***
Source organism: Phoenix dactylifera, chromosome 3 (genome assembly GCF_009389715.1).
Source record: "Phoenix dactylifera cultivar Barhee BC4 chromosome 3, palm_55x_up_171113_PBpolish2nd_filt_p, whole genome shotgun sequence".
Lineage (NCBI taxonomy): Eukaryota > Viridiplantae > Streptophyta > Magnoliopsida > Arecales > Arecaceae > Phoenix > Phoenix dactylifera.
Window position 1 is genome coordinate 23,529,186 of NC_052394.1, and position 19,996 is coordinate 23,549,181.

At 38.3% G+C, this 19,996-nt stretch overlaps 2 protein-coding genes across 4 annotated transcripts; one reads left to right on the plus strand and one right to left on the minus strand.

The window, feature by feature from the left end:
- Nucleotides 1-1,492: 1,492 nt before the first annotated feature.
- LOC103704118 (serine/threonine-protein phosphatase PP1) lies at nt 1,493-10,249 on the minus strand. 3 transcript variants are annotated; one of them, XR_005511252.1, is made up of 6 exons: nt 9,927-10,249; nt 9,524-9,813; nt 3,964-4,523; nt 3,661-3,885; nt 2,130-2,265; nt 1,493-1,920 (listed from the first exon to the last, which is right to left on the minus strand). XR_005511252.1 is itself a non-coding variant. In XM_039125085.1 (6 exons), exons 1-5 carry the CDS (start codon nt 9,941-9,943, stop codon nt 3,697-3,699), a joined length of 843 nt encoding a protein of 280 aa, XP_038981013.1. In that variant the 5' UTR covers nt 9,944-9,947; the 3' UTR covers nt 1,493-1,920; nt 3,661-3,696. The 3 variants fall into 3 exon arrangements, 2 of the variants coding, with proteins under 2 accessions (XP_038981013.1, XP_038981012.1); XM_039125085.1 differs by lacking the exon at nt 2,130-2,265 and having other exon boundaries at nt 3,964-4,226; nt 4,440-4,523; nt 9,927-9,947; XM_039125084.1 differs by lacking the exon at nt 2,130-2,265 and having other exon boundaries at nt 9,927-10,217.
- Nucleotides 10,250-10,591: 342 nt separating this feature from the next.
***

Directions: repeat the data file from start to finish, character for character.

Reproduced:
Source organism: Phoenix dactylifera, chromosome 3 (genome assembly GCF_009389715.1).
Source record: "Phoenix dactylifera cultivar Barhee BC4 chromosome 3, palm_55x_up_171113_PBpolish2nd_filt_p, whole genome shotgun sequence".
Lineage (NCBI taxonomy): Eukaryota > Viridiplantae > Streptophyta > Magnoliopsida > Arecales > Arecaceae > Phoenix > Phoenix dactylifera.
Window position 1 is genome coordinate 23,529,186 of NC_052394.1, and position 19,996 is coordinate 23,549,181.

At 38.3% G+C, this 19,996-nt stretch overlaps 2 protein-coding genes across 4 annotated transcripts; one reads left to right on the plus strand and one right to left on the minus strand.

The window, feature by feature from the left end:
- Nucleotides 1-1,492: 1,492 nt before the first annotated feature.
- LOC103704118 (serine/threonine-protein phosphatase PP1) lies at nt 1,493-10,249 on the minus strand. 3 transcript variants are annotated; one of them, XR_005511252.1, is made up of 6 exons: nt 9,927-10,249; nt 9,524-9,813; nt 3,964-4,523; nt 3,661-3,885; nt 2,130-2,265; nt 1,493-1,920 (listed from the first exon to the last, which is right to left on the minus strand). XR_005511252.1 is itself a non-coding variant. In XM_039125085.1 (6 exons), exons 1-5 carry the CDS (start codon nt 9,941-9,943, stop codon nt 3,697-3,699), a joined length of 843 nt encoding a protein of 280 aa, XP_038981013.1. In that variant the 5' UTR covers nt 9,944-9,947; the 3' UTR covers nt 1,493-1,920; nt 3,661-3,696. The 3 variants fall into 3 exon arrangements, 2 of the variants coding, with proteins under 2 accessions (XP_038981013.1, XP_038981012.1); XM_039125085.1 differs by lacking the exon at nt 2,130-2,265 and having other exon boundaries at nt 3,964-4,226; nt 4,440-4,523; nt 9,927-9,947; XM_039125084.1 differs by lacking the exon at nt 2,130-2,265 and having other exon boundaries at nt 9,927-10,217.
- Nucleotides 10,250-10,591: 342 nt separating this feature from the next.